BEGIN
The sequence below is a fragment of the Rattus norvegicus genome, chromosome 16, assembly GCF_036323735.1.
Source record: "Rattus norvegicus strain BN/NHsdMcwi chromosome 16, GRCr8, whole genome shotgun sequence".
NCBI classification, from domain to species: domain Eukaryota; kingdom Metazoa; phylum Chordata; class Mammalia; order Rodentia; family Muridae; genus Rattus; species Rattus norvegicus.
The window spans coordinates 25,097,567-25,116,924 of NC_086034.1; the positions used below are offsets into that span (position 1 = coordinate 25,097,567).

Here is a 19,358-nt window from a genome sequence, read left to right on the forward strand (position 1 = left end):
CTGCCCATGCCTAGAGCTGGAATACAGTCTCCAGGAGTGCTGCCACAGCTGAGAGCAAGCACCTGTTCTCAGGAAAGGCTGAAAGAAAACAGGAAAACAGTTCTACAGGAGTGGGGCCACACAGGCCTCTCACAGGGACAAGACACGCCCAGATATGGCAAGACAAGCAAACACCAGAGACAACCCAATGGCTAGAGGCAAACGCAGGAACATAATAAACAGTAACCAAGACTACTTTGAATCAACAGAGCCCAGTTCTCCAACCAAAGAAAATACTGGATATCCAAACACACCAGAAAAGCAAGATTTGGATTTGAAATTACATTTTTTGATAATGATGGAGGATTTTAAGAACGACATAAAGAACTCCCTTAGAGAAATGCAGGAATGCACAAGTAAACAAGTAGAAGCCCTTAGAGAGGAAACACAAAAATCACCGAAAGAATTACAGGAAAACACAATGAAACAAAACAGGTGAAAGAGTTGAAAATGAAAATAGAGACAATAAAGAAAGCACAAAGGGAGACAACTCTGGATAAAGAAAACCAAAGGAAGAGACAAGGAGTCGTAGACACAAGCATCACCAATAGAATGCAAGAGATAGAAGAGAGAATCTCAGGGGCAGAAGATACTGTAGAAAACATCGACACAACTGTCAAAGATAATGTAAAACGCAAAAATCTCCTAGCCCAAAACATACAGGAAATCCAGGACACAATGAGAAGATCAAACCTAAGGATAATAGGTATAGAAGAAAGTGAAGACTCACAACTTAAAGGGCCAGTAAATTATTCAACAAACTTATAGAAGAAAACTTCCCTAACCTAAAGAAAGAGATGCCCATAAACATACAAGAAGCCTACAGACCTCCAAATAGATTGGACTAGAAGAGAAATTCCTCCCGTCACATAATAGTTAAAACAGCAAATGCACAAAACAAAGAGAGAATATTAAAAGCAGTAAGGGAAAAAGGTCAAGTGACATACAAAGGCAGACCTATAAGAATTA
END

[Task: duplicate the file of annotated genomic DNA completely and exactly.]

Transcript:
The sequence below is a fragment of the Rattus norvegicus genome, chromosome 16, assembly GCF_036323735.1.
Source record: "Rattus norvegicus strain BN/NHsdMcwi chromosome 16, GRCr8, whole genome shotgun sequence".
NCBI classification, from domain to species: domain Eukaryota; kingdom Metazoa; phylum Chordata; class Mammalia; order Rodentia; family Muridae; genus Rattus; species Rattus norvegicus.
The window spans coordinates 25,097,567-25,116,924 of NC_086034.1; the positions used below are offsets into that span (position 1 = coordinate 25,097,567).

Here is a 19,358-nt window from a genome sequence, read left to right on the forward strand (position 1 = left end):
CTGCCCATGCCTAGAGCTGGAATACAGTCTCCAGGAGTGCTGCCACAGCTGAGAGCAAGCACCTGTTCTCAGGAAAGGCTGAAAGAAAACAGGAAAACAGTTCTACAGGAGTGGGGCCACACAGGCCTCTCACAGGGACAAGACACGCCCAGATATGGCAAGACAAGCAAACACCAGAGACAACCCAATGGCTAGAGGCAAACGCAGGAACATAATAAACAGTAACCAAGACTACTTTGAATCAACAGAGCCCAGTTCTCCAACCAAAGAAAATACTGGATATCCAAACACACCAGAAAAGCAAGATTTGGATTTGAAATTACATTTTTTGATAATGATGGAGGATTTTAAGAACGACATAAAGAACTCCCTTAGAGAAATGCAGGAATGCACAAGTAAACAAGTAGAAGCCCTTAGAGAGGAAACACAAAAATCACCGAAAGAATTACAGGAAAACACAATGAAACAAAACAGGTGAAAGAGTTGAAAATGAAAATAGAGACAATAAAGAAAGCACAAAGGGAGACAACTCTGGATAAAGAAAACCAAAGGAAGAGACAAGGAGTCGTAGACACAAGCATCACCAATAGAATGCAAGAGATAGAAGAGAGAATCTCAGGGGCAGAAGATACTGTAGAAAACATCGACACAACTGTCAAAGATAATGTAAAACGCAAAAATCTCCTAGCCCAAAACATACAGGAAATCCAGGACACAATGAGAAGATCAAACCTAAGGATAATAGGTATAGAAGAAAGTGAAGACTCACAACTTAAAGGGCCAGTAAATTATTCAACAAACTTATAGAAGAAAACTTCCCTAACCTAAAGAAAGAGATGCCCATAAACATACAAGAAGCCTACAGACCTCCAAATAGATTGGACTAGAAGAGAAATTCCTCCCGTCACATAATAGTTAAAACAGCAAATGCACAAAACAAAGAGAGAATATTAAAAGCAGTAAGGGAAAAAGGTCAAGTGACATACAAAGGCAGACCTATAAGAATTA